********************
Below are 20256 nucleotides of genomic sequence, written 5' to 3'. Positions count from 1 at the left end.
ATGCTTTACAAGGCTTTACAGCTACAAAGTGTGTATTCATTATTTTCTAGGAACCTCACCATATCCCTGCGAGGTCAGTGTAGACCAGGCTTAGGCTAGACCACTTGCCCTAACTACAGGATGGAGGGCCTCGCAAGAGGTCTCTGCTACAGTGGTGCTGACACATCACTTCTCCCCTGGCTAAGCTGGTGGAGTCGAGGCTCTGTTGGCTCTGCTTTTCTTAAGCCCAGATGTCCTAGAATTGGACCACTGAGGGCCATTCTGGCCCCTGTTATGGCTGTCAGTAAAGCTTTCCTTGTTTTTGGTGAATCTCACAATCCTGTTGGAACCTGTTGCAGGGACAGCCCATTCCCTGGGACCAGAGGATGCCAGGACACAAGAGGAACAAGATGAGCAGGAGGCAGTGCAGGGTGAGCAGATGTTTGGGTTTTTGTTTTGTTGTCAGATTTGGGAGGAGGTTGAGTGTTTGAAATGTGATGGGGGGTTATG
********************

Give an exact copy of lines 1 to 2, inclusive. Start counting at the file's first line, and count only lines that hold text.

Below are 20256 nucleotides of genomic sequence, written 5' to 3'. Positions count from 1 at the left end.
ATGCTTTACAAGGCTTTACAGCTACAAAGTGTGTATTCATTATTTTCTAGGAACCTCACCATATCCCTGCGAGGTCAGTGTAGACCAGGCTTAGGCTAGACCACTTGCCCTAACTACAGGATGGAGGGCCTCGCAAGAGGTCTCTGCTACAGTGGTGCTGACACATCACTTCTCCCCTGGCTAAGCTGGTGGAGTCGAGGCTCTGTTGGCTCTGCTTTTCTTAAGCCCAGATGTCCTAGAATTGGACCACTGAGGGCCATTCTGGCCCCTGTTATGGCTGTCAGTAAAGCTTTCCTTGTTTTTGGTGAATCTCACAATCCTGTTGGAACCTGTTGCAGGGACAGCCCATTCCCTGGGACCAGAGGATGCCAGGACACAAGAGGAACAAGATGAGCAGGAGGCAGTGCAGGGTGAGCAGATGTTTGGGTTTTTGTTTTGTTGTCAGATTTGGGAGGAGGTTGAGTGTTTGAAATGTGATGGGGGGTTATG